Intestinal permeability in children with food allergy on specific elimination diets

Authors

  • Kirsi M. Järvinen,

    Corresponding author
    1. Division of Pediatric Allergy & Immunology and Jaffe Institute for Food Allergy, Icahn School of Medicine at Mt Sinai, New York, NY, USA
    • Division of Allergy & Immunology and Center for Immunology & Microbial Diseases, Albany Medical College, Albany, NY, USA
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  • George N. Konstantinou,

    1. Division of Pediatric Allergy & Immunology and Jaffe Institute for Food Allergy, Icahn School of Medicine at Mt Sinai, New York, NY, USA
    2. Department of Allergy, 424 General Military Training Hospital, Thessaloniki, Greece
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  • Mariecel Pilapil,

    1. Division of Pediatric Allergy & Immunology and Jaffe Institute for Food Allergy, Icahn School of Medicine at Mt Sinai, New York, NY, USA
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  • Marie-Claire Arrieta,

    1. Michael Smith Laboratories, University of British Columbia, Vancouver, BC, Canada
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  • Sally Noone,

    1. Division of Pediatric Allergy & Immunology and Jaffe Institute for Food Allergy, Icahn School of Medicine at Mt Sinai, New York, NY, USA
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  • Hugh A. Sampson,

    1. Division of Pediatric Allergy & Immunology and Jaffe Institute for Food Allergy, Icahn School of Medicine at Mt Sinai, New York, NY, USA
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  • Jon Meddings,

    1. Department of Medicine, University of Calgary, Alberta, AB, Canada
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  • Anna Nowak-Węgrzyn

    1. Division of Pediatric Allergy & Immunology and Jaffe Institute for Food Allergy, Icahn School of Medicine at Mt Sinai, New York, NY, USA
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Correspondence

Kirsi M. Järvinen, Division of Allergy and Immunology and Center for Microbiology and Immunological Diseases, Albany Medical College, 47 New Scotland Ave, MC #151, Albany, NY 12208, USA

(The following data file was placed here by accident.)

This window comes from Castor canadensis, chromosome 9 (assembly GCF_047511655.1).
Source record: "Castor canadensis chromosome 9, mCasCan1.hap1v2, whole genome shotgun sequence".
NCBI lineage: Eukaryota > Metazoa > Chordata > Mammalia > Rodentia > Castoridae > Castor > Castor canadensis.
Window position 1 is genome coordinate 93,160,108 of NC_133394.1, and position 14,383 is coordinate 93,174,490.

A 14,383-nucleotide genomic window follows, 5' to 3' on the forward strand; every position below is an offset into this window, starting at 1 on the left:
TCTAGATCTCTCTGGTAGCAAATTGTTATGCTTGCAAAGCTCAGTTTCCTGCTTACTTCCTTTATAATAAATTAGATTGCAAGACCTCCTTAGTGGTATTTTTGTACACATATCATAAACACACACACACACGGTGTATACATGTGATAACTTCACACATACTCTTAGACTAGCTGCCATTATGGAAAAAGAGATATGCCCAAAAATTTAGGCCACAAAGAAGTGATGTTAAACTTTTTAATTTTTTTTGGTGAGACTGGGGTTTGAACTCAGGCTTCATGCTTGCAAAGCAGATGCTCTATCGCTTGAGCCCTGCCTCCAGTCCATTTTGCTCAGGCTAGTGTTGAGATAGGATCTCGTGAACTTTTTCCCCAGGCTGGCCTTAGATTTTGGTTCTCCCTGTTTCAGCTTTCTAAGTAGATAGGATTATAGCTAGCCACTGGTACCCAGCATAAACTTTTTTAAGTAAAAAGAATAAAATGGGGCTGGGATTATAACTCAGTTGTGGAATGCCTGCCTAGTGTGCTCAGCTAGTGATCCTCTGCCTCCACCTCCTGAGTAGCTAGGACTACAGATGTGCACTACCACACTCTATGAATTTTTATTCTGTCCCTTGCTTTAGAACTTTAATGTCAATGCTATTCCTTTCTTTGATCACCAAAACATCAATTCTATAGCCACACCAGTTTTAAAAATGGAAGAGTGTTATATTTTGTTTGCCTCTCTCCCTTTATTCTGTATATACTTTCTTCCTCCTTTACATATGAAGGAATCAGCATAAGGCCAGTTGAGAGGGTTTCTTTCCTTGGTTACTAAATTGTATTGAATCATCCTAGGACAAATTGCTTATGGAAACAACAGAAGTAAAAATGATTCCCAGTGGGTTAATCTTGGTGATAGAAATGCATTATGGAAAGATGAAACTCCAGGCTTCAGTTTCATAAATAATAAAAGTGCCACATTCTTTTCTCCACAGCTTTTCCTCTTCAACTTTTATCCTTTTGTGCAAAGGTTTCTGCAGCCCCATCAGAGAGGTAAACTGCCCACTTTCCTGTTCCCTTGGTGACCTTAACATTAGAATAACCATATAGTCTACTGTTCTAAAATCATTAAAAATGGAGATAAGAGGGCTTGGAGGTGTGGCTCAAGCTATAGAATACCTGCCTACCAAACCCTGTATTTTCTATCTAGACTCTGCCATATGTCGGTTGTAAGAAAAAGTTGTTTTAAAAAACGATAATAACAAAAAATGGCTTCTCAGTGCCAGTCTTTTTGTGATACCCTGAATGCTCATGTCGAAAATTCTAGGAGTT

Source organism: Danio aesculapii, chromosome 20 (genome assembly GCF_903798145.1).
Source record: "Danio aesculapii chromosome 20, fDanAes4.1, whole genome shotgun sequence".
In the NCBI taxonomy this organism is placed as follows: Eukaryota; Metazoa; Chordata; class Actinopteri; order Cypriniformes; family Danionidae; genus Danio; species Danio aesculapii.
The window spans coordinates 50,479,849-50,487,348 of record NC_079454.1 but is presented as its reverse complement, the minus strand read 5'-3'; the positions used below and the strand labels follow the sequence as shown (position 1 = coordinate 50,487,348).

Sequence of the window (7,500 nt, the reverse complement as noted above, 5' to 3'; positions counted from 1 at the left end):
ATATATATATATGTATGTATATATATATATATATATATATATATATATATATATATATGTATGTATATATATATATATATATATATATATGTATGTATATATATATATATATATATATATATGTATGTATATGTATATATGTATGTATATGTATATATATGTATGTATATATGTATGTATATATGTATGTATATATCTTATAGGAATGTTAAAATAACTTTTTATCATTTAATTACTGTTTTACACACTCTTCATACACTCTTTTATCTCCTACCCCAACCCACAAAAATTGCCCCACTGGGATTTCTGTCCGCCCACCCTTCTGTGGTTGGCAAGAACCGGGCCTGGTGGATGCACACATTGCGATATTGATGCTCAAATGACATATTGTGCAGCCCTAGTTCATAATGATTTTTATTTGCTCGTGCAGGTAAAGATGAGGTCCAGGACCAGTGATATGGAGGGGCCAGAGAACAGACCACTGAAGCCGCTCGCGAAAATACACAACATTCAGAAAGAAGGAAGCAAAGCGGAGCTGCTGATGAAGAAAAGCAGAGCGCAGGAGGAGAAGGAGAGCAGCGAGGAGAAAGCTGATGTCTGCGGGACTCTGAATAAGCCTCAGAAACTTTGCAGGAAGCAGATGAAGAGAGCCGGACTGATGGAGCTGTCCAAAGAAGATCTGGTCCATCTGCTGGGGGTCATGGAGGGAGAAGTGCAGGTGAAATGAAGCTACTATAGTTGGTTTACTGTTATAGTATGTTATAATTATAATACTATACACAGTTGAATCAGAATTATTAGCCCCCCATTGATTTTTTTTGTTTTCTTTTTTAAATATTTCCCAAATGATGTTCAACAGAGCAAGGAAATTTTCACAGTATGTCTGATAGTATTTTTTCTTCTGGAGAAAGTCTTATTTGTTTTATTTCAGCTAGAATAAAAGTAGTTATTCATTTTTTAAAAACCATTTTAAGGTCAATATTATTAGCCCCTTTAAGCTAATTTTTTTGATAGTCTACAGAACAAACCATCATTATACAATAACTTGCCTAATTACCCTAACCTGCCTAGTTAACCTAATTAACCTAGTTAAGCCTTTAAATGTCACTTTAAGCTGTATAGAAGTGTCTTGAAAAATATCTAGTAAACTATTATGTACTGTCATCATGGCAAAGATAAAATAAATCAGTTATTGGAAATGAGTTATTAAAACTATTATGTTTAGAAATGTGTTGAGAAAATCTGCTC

Tel.: 518 262 9824

Fax: 518 262 6161

E-mail: jarvink@mail.amc.edu

Abstract

Background

Children with food allergy have been shown to have increased small intestinal permeability (IP) following ingestion of the offending food as well as during elimination diets. We investigated IP in asymptomatic food allergic children during an elimination diet to identify clinical characteristics associated with altered IP.

Methods

Urinary recovery ratios of lactulose and mannitol (L/M) were determined 5 h following ingestion of 7.5 g of lactulose and 2 g of mannitol in 131 cow's milk and egg allergic children. An L/M ratio of ≥0.025 was considered abnormal based upon previously established laboratory internal references. A chart review was conducted to assess the clinical characteristics of these patients.

Results

A total of 50 (38%) of the 131 children (median 6.7, range 4.8–8.9 yr; 66.2% male) with food allergy had elevated IP while asymptomatic on strict elimination diets. Age and height negatively correlated with IP. However, in the regression model analysis, abnormal IP was associated with shorter stature independently of age. Otherwise, food allergic patients with increased IP were comparable in gender, nutritional status, age of onset of food allergy, history of reactions, atopic diseases, and family history of food allergies to those with normal IP.

Conclusions

Elevated IP was found in about one-third of asymptomatic food allergic children on elimination diets and was associated with shorter stature. Our results suggest that increased IP may be an intrinsic trait in a subset of food allergic children. However, large, prospective studies are necessary to determine the role of impaired intestinal barrier in food allergy.

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